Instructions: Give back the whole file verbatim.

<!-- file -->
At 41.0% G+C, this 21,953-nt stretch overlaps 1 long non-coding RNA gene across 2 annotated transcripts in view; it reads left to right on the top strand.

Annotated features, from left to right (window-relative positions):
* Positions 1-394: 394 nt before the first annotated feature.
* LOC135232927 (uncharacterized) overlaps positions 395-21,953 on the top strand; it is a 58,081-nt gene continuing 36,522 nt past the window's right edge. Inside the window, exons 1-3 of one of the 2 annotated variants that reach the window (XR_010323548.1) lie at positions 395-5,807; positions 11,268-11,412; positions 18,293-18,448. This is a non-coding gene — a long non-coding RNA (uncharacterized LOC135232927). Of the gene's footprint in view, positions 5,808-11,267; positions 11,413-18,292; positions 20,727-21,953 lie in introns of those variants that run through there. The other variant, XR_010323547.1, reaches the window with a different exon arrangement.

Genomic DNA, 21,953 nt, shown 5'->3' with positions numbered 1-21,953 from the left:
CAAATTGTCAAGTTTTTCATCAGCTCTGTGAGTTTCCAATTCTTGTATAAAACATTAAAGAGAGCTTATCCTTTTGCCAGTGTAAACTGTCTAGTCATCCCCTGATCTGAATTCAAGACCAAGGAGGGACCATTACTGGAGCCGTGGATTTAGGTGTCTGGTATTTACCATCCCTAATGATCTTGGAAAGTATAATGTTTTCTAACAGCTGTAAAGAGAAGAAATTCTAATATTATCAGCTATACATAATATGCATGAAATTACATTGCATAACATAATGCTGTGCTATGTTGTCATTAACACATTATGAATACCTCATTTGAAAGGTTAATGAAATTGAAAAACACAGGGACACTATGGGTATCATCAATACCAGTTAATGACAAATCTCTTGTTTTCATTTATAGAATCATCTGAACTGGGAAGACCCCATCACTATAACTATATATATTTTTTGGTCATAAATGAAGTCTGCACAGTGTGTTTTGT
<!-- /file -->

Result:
At 41.0% G+C, this 21,953-nt stretch overlaps 1 long non-coding RNA gene across 2 annotated transcripts in view; it reads left to right on the top strand.

Annotated features, from left to right (window-relative positions):
* Positions 1-394: 394 nt before the first annotated feature.
* LOC135232927 (uncharacterized) overlaps positions 395-21,953 on the top strand; it is a 58,081-nt gene continuing 36,522 nt past the window's right edge. Inside the window, exons 1-3 of one of the 2 annotated variants that reach the window (XR_010323548.1) lie at positions 395-5,807; positions 11,268-11,412; positions 18,293-18,448. This is a non-coding gene — a long non-coding RNA (uncharacterized LOC135232927). Of the gene's footprint in view, positions 5,808-11,267; positions 11,413-18,292; positions 20,727-21,953 lie in introns of those variants that run through there. The other variant, XR_010323547.1, reaches the window with a different exon arrangement.

Genomic DNA, 21,953 nt, shown 5'->3' with positions numbered 1-21,953 from the left:
CAAATTGTCAAGTTTTTCATCAGCTCTGTGAGTTTCCAATTCTTGTATAAAACATTAAAGAGAGCTTATCCTTTTGCCAGTGTAAACTGTCTAGTCATCCCCTGATCTGAATTCAAGACCAAGGAGGGACCATTACTGGAGCCGTGGATTTAGGTGTCTGGTATTTACCATCCCTAATGATCTTGGAAAGTATAATGTTTTCTAACAGCTGTAAAGAGAAGAAATTCTAATATTATCAGCTATACATAATATGCATGAAATTACATTGCATAACATAATGCTGTGCTATGTTGTCATTAACACATTATGAATACCTCATTTGAAAGGTTAATGAAATTGAAAAACACAGGGACACTATGGGTATCATCAATACCAGTTAATGACAAATCTCTTGTTTTCATTTATAGAATCATCTGAACTGGGAAGACCCCATCACTATAACTATATATATTTTTTGGTCATAAATGAAGTCTGCACAGTGTGTTTTGT